Whatever purpose the centre-emblems first served, their inscription with month-names presents them as a calendar-series, of which the simplest and best known type is surely the ‘the Labours of the Months’ which show the peasants’ assigned works, month by month, with the constellations which marked that period of the annual roster.
The worker on the land faced the same constant, endless round of labour which medieval thought identified with the stars themselves, as ‘servants, not lords’ in the oft-repeated phrase first coined by Augustine.
Their own endless roster was imagined and represented interlocking with the scheme of human history: from the words of the deity to Adam “By the sweat of your brow will you have food to eat” – to the line of historical rulers who ensured that humankind conformed to that divine order which medieval Europe believed expressed by all natural phenomena.
Thus, we find these annual rosters depicted in public spaces as commonly as in manuscript copies of the liturgical calendar. They are made in mosaic, or carved on the exterior of the church or the cathedral, in much the way later times would see a clock installed on the town hall.
Today we are apt to suppose any reference to the stars is ‘astrological’ and especially the constellations of the ‘Roman 12′, but the stars had marked time, season and direction from long before the first brick was laid in Babylon, and a countryman knew them in medieval times as he knew the other natural signs of changing seasons: the birds’ migration, the animals’ changing coat; the time for sap’s rising and sinking. The line between being weather-wise and ‘prophesying’ was admittedly fine, but it was clear.
series of the Labours and Months
Formal correspondences between the medieval ‘labours and the constellations was not rigidly uniform throughout the Latin world. Since winter comes earlier and departs more reluctantly from northern latitudes, the tasks could not everywhere occur in the same month, and so these calendars can be provenanced, fairly well, into their regions according to which constellation is associated with which labour: that is, with each month.
This fact was commented on by some of the earliest modern studies. A seminal work in English was published in 1938, when its author, James Carson Webster, commented that the type descended from classical forms but gained “abundant outlet in the Romanesque period,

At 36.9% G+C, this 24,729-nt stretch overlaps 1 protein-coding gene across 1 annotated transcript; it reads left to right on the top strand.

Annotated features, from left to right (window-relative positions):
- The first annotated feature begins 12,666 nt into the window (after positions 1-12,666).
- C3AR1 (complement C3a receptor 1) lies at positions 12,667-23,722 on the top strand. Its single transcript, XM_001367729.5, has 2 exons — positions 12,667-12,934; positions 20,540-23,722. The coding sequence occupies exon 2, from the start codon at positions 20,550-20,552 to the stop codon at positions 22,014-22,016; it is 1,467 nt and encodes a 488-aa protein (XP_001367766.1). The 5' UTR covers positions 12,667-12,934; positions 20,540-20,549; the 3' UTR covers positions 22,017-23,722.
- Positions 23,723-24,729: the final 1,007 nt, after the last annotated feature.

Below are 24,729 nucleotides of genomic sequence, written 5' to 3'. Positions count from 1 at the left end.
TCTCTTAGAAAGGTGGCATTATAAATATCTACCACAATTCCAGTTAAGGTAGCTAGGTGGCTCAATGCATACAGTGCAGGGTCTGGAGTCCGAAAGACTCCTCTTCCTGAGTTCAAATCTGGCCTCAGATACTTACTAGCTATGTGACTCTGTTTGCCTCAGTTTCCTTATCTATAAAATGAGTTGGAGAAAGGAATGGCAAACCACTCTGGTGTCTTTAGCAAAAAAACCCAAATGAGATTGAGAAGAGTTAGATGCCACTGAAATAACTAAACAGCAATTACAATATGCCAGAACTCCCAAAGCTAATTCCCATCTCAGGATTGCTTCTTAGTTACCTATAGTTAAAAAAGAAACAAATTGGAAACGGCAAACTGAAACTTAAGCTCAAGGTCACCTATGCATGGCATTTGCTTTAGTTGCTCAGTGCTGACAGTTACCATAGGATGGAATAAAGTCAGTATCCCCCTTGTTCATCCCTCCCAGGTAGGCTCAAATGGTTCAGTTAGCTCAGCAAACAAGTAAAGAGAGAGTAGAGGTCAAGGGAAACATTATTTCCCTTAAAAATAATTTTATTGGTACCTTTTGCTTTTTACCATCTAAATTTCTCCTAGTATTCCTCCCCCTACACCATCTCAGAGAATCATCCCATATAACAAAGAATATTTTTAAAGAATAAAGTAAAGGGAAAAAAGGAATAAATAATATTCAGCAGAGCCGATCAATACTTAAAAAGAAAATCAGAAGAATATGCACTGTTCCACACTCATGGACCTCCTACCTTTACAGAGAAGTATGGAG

when the erection of many churches gave frequent occasions for rendering the labors of the months; and the greater number of examples in this period consequently allows certain broad differences in the iconography of the theme to appear in the different countries of western Europe.” (p.2)
- James Carson Webster, The Labors of the Months in Antique and Mediaeval Art to the End of the Twelfth Century. (1938)
I draw attention to that early study to show that throughout the past ninety years anyone interested in the Voynich emblems ( most presuming them meant for a zodiac) had available to them scholarly studies explaining the regional variations and offering a yardstick for evaluating what we see in these emblems. Even earlier if less comprehensive studies exist by German and by Italian authors, and though the older studies place over-much emphasis on the idea of the ‘artist’ – as if these images were exercises in self-expression – more recent studies too might save current Voynich writers much effort and time as they strive to create from scratch arguments for one national character or another for this manuscript.
A simpler classification will do for our present purpose. Routinely used today, this refers to a ‘northern latitudes’ and a ‘southern latitudes’ model while acknowledging that between these two major types minor graduations existed.
‘Northern’ versus ‘southern’
For the ‘northern’ model, I’ll start by quoting a Middle English lyric found in a fifteenth-century manuscript at Oxford ( Bodleian MS. Digby 88). I’ve chosen it because it is 12thC English, and still consistent with 15thC practice in the colder regions.